In this post I present a brief perspective spanning two centuries of the history of energy and mainly fossil fuels (FFs) consumption. Then a brief look at the recent years growth in solar and wind (renewables) and how their growth measures up against FFs since 1990.
In the early 1800s biomass (primarily wood) were humans’ primary source for exogenous energy. Coal became increasingly introduced into the energy mixture after the successful development and deployment of the steam engine which gave birth to the Industrial Revolution. Coal is a nonrenewable, abundant and a denser energy source than wood. The growing use of biomass had led to deforestation in those areas serving energy intensive industries like mining and metals. The steam engine and its use of abundant coal as an energy source made it possible to rapidly expand the industrial production, create economic growth, thus the Industrial Revolution was in reality a revolution made possible by fossil fuels. With the most recent discoveries and introduction of fossil oil and natural gas there appeared to be several abundant sources of volumetric dense energy that could entertain exponential and illusive economic growth. Fossil fuels represent natures’ legacy stock of dense energy (ancient sunlight) that during some decades has been subject to an accelerated depletion. Several reports in the media may now leave the impression that we are at the threshold for a smooth transition from FFs to renewables (solar and wind). However, how does this measure up against hard data? The Renewables (Solar and Wind)
Perhaps it was from studying a similar chart that a speaker at the recent Offshore Northern Seas 2014 (ONS 2014) in Stavanger, Norway and according to a media headline made the bold statement;”The fossil dinosaurs will go extinct” (in Norwegian). (With the term “dinosaurs” it is here believed the speaker referred to the fossil fuels industry.) The speaker will with time be proven right, but demonstrates simultaneously a complete lack of comprehension of what the statement entails and thus ignorance of the powers of FFs. I am all for renewable energy (I live in a country that presently gets around two thirds of its energy consumption from hydroelectricity and which is one of the worlds biggest exporters of oil, natural gas, coal, hydroelectricity). No doubt renewable energy will have a role in our future, but the extent of its role is subject to much (heated) debate. For those that closely have followed my posts (primarily at The Oil Drum and here at Fractional Flow) will have found that recently I have focused on some recurrent themes; oil (FF) prices/costs, total global debt levels, interest rates, consumers’ affordability, fossil fuel companies’ financial health, central banks’ policies (most important the Federal Reserve Bank [FRB]), and some more. By carefully studying the recent years growth in consumption and installations of renewables (solar and wind) one will observe that their growth occured as total global debt grew strongly, interest rates were lowered and kept low (to allow for growth in total debt) and some governments allowed for competitive advantages for renewables. Despite all the technological improvements for renewables that has brought their costs down (and further improvements are likely to follow), renewables are, like FFs, also at the mercy of consumers’ affordability. The Race between Fossil Fuels and Renewables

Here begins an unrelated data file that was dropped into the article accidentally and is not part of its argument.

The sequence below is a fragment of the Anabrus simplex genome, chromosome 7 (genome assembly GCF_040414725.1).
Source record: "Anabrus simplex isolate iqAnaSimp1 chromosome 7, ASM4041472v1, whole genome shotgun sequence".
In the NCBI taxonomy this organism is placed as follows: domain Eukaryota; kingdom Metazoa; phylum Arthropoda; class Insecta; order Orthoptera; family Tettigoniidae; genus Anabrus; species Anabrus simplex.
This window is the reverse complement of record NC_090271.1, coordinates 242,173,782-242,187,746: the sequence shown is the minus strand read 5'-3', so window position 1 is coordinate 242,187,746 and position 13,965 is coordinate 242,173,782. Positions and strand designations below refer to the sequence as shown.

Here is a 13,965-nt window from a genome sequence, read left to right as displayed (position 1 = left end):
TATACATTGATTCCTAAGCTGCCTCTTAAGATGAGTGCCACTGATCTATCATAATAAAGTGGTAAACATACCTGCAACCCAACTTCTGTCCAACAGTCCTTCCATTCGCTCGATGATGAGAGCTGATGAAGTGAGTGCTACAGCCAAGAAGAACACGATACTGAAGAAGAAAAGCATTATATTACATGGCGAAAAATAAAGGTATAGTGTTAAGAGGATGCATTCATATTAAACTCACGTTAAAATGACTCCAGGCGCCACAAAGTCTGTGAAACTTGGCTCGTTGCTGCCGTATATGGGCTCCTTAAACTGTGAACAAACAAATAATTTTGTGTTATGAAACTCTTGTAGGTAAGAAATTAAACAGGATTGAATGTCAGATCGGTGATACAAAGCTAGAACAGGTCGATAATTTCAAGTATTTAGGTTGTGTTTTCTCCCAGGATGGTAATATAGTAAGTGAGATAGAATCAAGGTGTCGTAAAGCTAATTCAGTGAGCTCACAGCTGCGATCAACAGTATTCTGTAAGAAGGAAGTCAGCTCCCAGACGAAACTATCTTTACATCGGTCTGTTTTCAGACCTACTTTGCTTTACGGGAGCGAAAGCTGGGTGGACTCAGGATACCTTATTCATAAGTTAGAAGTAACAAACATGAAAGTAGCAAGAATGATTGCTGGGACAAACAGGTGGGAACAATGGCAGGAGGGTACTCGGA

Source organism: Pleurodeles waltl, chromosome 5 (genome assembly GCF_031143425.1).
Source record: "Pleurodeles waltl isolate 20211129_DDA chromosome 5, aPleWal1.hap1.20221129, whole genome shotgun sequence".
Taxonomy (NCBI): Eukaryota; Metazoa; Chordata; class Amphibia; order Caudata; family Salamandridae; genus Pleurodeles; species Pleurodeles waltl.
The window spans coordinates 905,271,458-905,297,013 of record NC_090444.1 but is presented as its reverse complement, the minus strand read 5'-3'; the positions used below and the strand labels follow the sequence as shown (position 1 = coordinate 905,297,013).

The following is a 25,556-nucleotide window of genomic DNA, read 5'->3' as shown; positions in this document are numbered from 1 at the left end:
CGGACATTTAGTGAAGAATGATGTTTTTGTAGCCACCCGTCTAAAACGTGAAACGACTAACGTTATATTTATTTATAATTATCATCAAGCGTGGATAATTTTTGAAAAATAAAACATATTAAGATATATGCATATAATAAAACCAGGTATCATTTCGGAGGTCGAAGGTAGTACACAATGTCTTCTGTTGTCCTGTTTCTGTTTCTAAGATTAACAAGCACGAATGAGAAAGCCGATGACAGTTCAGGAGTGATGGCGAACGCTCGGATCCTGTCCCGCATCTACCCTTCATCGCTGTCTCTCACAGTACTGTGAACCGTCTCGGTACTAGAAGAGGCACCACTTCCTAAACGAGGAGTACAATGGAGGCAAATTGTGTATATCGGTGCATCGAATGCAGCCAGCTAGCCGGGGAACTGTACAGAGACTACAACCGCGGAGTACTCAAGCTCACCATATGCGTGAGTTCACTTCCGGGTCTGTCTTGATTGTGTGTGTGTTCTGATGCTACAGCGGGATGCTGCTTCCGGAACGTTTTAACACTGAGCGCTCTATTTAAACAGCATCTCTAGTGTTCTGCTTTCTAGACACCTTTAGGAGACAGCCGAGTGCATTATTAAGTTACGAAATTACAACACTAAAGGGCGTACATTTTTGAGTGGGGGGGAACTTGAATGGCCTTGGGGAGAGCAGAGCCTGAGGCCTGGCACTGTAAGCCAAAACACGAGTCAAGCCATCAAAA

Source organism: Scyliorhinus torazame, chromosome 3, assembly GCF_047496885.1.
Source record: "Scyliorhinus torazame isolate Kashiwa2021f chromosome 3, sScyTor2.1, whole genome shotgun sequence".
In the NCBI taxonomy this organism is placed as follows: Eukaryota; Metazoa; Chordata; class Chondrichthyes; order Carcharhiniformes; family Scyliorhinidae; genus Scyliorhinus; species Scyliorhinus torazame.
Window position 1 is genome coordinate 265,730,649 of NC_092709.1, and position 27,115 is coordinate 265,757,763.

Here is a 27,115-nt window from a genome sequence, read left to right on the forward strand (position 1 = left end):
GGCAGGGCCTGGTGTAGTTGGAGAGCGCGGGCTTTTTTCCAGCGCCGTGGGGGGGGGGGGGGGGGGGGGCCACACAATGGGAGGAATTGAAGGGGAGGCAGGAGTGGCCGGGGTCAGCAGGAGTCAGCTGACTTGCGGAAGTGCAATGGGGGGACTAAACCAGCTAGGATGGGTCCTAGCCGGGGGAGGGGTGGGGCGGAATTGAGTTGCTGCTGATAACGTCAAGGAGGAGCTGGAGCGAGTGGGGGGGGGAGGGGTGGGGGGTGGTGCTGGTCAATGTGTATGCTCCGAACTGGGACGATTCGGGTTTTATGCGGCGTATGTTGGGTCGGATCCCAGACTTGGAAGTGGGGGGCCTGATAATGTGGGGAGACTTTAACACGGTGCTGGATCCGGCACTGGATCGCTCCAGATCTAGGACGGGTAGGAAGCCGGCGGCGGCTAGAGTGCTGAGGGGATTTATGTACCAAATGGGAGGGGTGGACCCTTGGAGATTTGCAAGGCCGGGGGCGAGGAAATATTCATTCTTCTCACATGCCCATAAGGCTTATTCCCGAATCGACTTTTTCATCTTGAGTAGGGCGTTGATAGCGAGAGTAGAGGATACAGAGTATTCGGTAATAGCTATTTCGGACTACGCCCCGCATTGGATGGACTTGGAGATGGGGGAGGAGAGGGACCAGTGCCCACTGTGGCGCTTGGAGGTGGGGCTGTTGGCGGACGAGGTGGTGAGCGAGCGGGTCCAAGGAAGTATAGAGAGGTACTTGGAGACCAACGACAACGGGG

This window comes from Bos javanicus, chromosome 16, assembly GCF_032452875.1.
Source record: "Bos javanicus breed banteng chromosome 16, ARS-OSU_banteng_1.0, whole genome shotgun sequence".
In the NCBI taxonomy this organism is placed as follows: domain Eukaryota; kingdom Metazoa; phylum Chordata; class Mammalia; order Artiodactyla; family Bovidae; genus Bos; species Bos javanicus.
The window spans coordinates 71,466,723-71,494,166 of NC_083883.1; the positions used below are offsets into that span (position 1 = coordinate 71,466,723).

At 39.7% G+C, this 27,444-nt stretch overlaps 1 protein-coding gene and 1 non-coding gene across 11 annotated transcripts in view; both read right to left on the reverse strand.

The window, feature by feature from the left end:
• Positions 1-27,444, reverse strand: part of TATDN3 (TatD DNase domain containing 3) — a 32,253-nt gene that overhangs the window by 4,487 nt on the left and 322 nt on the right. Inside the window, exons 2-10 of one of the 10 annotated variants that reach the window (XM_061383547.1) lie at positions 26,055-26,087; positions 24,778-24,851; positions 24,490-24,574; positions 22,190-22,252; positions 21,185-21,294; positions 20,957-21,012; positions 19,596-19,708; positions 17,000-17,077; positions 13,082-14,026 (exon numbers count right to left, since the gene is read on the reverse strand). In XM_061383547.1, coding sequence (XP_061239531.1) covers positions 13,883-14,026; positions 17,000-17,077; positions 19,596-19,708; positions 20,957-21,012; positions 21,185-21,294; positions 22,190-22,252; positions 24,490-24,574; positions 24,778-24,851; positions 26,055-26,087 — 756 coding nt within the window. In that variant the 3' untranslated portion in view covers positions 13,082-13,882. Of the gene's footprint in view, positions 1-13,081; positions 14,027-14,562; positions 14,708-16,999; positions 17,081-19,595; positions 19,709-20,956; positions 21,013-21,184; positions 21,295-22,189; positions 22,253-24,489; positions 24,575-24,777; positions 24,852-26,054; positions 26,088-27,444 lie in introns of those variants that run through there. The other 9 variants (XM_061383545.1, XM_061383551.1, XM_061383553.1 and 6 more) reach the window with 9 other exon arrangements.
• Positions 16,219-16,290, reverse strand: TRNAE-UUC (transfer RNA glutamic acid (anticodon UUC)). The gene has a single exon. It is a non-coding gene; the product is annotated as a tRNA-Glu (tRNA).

By putting the growth between FFs and renewables into a perspective, it demonstrates how dependent our economies, our wealth and well beings are upon FFs. Looking at the growth in total FFs versus renewables consumption since 1990 we should now ask ourselves if we truly are prepared to wean ourselves completely of FFs and transition into a life within an energy budget made up from only renewables (refer also figure 1). In 2013 an estimated 20% of the world’s total energy consumption came from biomass, hydroelectricity, solar and wind. From 2012 to 2013 global FFs consumption grew more than what total global consumption of solar and wind was in 2013 (this according to data from BP Statistical Review 2014). It is highly likely that the Earth’s climate has been/is affected from growth in atmospheric concentrations of greenhouse gases (GHG) from an accelerated growth in FF consumption. That has led some to start looking at the wording for fossil fuel consumption because, and as is well known, words projects a lot of power. Some alternative references are fossil carbon (which refers to our legacy of fossil/ancient sunlight)….to “fossil f***”. So there it is in plain sight; We are likely damned if we pursue historical trajectories of FF consumption and damned if we don’t. .. “Energy is indistinguishable from magic.”
This post has been updated and expanded here with data as per 2017.